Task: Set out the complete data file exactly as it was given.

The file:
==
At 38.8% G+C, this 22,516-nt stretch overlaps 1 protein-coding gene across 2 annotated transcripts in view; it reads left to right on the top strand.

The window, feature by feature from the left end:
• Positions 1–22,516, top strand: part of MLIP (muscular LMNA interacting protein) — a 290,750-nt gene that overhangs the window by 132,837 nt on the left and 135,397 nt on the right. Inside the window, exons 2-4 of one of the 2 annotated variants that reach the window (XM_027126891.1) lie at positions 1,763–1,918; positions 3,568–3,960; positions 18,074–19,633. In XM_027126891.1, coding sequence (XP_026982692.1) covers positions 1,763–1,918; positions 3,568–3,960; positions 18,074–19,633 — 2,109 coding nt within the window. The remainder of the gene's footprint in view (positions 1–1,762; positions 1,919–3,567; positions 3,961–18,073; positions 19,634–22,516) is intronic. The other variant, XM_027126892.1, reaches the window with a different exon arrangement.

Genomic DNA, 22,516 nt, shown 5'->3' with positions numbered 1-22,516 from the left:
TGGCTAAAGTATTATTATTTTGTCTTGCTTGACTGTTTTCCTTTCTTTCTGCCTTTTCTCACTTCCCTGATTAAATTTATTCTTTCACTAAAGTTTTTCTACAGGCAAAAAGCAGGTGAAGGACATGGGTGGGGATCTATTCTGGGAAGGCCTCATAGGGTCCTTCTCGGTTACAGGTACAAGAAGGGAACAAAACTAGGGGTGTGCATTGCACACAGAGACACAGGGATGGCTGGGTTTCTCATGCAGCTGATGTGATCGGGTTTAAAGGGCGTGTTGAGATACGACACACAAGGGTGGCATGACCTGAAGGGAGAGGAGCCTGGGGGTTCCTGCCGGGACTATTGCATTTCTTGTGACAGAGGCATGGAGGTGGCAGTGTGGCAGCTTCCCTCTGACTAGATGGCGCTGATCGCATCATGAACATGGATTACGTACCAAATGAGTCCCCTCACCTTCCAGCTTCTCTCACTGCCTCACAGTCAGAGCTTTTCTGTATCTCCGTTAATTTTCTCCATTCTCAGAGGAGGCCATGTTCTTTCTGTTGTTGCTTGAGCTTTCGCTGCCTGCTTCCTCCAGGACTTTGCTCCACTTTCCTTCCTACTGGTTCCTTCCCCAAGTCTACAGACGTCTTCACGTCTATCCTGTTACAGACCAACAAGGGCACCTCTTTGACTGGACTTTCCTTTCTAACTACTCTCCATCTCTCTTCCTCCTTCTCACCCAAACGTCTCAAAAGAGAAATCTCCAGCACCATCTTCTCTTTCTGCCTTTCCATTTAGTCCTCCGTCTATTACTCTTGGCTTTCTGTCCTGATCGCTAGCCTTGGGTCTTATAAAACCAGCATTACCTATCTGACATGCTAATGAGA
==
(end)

At 38.8% G+C, this 22,516-nt stretch overlaps 1 protein-coding gene across 2 annotated transcripts in view; it reads left to right on the top strand.

The window, feature by feature from the left end:
• Positions 1–22,516, top strand: part of MLIP (muscular LMNA interacting protein) — a 290,750-nt gene that overhangs the window by 132,837 nt on the left and 135,397 nt on the right. Inside the window, exons 2-4 of one of the 2 annotated variants that reach the window (XM_027126891.1) lie at positions 1,763–1,918; positions 3,568–3,960; positions 18,074–19,633. In XM_027126891.1, coding sequence (XP_026982692.1) covers positions 1,763–1,918; positions 3,568–3,960; positions 18,074–19,633 — 2,109 coding nt within the window. The remainder of the gene's footprint in view (positions 1–1,762; positions 1,919–3,567; positions 3,961–18,073; positions 19,634–22,516) is intronic. The other variant, XM_027126892.1, reaches the window with a different exon arrangement.

Genomic DNA, 22,516 nt, shown 5'->3' with positions numbered 1-22,516 from the left:
TGGCTAAAGTATTATTATTTTGTCTTGCTTGACTGTTTTCCTTTCTTTCTGCCTTTTCTCACTTCCCTGATTAAATTTATTCTTTCACTAAAGTTTTTCTACAGGCAAAAAGCAGGTGAAGGACATGGGTGGGGATCTATTCTGGGAAGGCCTCATAGGGTCCTTCTCGGTTACAGGTACAAGAAGGGAACAAAACTAGGGGTGTGCATTGCACACAGAGACACAGGGATGGCTGGGTTTCTCATGCAGCTGATGTGATCGGGTTTAAAGGGCGTGTTGAGATACGACACACAAGGGTGGCATGACCTGAAGGGAGAGGAGCCTGGGGGTTCCTGCCGGGACTATTGCATTTCTTGTGACAGAGGCATGGAGGTGGCAGTGTGGCAGCTTCCCTCTGACTAGATGGCGCTGATCGCATCATGAACATGGATTACGTACCAAATGAGTCCCCTCACCTTCCAGCTTCTCTCACTGCCTCACAGTCAGAGCTTTTCTGTATCTCCGTTAATTTTCTCCATTCTCAGAGGAGGCCATGTTCTTTCTGTTGTTGCTTGAGCTTTCGCTGCCTGCTTCCTCCAGGACTTTGCTCCACTTTCCTTCCTACTGGTTCCTTCCCCAAGTCTACAGACGTCTTCACGTCTATCCTGTTACAGACCAACAAGGGCACCTCTTTGACTGGACTTTCCTTTCTAACTACTCTCCATCTCTCTTCCTCCTTCTCACCCAAACGTCTCAAAAGAGAAATCTCCAGCACCATCTTCTCTTTCTGCCTTTCCATTTAGTCCTCCGTCTATTACTCTTGGCTTTCTGTCCTGATCGCTAGCCTTGGGTCTTATAAAACCAGCATTACCTATCTGACATGCTAATGAGA